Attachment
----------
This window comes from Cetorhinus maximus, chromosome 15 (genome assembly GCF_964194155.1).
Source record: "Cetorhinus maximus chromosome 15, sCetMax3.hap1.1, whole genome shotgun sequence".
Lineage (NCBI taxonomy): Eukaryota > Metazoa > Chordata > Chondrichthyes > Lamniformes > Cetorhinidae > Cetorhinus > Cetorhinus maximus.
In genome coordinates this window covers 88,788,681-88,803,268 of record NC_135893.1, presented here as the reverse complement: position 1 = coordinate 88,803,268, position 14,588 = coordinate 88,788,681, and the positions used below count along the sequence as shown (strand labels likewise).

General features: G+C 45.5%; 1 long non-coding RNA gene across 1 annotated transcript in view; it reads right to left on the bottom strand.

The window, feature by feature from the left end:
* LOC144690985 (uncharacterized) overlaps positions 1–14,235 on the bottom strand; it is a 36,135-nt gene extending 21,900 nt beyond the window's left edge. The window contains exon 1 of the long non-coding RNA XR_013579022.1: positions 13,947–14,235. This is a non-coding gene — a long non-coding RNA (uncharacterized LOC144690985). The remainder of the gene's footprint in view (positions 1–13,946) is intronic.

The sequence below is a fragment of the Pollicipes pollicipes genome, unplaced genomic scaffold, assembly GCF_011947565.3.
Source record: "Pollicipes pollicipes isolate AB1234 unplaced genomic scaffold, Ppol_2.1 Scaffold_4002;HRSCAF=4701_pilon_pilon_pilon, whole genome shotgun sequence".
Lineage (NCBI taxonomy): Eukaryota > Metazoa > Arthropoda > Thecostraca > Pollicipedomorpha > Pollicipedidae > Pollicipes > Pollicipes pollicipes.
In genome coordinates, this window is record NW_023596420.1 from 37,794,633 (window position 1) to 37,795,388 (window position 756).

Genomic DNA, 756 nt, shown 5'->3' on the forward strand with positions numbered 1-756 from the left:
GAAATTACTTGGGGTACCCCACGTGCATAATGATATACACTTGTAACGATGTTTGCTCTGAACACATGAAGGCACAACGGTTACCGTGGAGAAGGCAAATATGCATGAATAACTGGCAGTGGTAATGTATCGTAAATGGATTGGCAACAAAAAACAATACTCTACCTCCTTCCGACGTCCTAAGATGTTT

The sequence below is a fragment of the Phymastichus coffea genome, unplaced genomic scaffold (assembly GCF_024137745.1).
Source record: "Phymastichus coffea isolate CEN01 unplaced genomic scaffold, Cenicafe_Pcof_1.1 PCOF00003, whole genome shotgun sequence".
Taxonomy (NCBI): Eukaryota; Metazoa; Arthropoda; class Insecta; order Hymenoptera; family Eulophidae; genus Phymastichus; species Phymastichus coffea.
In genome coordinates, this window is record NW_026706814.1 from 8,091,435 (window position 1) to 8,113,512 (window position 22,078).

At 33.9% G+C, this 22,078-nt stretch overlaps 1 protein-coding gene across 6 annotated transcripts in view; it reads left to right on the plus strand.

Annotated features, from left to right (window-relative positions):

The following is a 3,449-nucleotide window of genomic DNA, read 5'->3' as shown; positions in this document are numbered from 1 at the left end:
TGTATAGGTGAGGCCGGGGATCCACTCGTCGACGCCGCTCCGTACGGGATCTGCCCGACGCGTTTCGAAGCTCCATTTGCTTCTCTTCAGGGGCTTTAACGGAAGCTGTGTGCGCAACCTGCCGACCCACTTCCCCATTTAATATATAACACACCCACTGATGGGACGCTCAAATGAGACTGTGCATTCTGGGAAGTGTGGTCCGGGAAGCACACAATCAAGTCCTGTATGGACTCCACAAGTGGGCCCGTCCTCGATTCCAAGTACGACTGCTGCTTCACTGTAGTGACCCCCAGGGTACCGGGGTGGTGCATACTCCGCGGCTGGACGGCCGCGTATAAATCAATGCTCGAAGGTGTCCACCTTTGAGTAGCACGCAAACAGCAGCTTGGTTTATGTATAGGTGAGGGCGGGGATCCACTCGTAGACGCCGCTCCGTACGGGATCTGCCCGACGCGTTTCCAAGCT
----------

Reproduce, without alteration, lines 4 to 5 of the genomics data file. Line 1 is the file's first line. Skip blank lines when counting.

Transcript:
In genome coordinates this window covers 88,788,681-88,803,268 of record NC_135893.1, presented here as the reverse complement: position 1 = coordinate 88,803,268, position 14,588 = coordinate 88,788,681, and the positions used below count along the sequence as shown (strand labels likewise).

General features: G+C 45.5%; 1 long non-coding RNA gene across 1 annotated transcript in view; it reads right to left on the bottom strand.